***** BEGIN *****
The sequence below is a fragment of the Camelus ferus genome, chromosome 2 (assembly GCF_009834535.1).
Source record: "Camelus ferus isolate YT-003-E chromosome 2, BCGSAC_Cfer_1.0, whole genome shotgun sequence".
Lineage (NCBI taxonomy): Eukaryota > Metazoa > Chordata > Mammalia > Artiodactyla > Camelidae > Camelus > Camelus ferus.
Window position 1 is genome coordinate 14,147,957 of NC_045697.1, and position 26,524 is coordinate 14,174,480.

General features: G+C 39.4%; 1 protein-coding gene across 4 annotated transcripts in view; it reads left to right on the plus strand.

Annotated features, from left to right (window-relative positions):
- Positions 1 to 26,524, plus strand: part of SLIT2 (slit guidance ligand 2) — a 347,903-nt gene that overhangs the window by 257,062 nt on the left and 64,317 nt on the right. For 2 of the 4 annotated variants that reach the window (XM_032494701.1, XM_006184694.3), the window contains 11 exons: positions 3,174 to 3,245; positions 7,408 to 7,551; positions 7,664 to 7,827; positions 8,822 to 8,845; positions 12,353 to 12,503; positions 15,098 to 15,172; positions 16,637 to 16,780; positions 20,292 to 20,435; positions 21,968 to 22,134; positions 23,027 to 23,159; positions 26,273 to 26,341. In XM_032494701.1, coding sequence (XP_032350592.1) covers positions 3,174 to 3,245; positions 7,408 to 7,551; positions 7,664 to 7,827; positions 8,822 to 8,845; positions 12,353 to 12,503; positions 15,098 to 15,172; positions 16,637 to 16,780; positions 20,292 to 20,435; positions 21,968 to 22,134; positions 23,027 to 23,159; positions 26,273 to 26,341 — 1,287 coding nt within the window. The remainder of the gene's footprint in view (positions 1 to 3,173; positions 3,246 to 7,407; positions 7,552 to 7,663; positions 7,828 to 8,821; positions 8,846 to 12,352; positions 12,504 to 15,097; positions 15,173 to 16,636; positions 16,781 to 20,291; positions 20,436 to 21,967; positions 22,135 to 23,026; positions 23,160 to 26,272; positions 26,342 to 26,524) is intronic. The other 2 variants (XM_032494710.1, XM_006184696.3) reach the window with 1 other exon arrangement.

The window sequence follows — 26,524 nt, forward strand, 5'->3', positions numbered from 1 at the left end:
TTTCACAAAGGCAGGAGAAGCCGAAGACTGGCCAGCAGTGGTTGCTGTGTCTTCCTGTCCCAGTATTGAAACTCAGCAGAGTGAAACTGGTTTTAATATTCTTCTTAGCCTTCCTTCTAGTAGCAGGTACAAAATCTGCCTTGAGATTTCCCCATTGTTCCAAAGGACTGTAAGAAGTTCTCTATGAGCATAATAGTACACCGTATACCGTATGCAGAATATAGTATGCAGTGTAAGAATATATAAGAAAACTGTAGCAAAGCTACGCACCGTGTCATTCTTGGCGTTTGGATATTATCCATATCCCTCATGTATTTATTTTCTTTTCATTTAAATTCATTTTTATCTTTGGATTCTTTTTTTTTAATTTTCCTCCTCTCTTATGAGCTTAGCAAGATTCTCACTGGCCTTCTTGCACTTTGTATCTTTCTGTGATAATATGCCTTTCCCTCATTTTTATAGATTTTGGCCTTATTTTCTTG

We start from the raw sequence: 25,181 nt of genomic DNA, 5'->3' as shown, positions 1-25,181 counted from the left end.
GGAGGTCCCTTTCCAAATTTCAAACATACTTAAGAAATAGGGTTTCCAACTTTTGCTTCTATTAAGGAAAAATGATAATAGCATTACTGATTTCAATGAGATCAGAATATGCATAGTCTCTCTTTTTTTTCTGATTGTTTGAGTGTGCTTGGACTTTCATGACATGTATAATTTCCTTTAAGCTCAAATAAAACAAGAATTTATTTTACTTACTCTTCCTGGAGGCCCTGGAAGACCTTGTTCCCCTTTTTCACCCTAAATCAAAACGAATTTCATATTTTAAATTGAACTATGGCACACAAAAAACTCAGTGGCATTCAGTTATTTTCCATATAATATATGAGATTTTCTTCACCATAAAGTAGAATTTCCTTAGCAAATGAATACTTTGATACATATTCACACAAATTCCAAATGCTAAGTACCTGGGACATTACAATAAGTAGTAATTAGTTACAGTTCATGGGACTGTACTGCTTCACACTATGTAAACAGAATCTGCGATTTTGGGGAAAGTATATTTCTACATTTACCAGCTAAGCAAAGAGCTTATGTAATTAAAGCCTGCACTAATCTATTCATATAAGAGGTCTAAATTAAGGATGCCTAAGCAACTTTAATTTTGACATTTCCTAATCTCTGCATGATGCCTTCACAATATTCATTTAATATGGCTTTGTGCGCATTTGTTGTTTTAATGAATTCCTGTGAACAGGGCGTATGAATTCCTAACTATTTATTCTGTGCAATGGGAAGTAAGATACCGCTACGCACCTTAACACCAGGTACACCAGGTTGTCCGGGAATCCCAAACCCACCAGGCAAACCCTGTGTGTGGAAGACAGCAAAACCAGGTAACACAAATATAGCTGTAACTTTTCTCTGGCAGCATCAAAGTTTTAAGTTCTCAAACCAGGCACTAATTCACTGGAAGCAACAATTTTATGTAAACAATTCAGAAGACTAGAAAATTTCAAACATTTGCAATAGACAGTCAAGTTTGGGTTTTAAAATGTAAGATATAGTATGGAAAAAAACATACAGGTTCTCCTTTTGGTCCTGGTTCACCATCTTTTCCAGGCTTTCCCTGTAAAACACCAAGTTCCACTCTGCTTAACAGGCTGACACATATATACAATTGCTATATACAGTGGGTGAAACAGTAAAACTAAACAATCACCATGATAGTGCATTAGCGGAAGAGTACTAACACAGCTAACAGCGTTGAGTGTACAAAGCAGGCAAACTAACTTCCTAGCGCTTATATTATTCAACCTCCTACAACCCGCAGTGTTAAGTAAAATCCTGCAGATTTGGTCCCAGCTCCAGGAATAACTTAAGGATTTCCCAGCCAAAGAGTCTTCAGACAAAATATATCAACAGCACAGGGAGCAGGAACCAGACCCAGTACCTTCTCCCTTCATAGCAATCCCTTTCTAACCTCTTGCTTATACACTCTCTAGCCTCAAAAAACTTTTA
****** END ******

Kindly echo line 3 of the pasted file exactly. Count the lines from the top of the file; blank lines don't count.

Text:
Lineage (NCBI taxonomy): Eukaryota > Metazoa > Chordata > Mammalia > Artiodactyla > Camelidae > Camelus > Camelus ferus.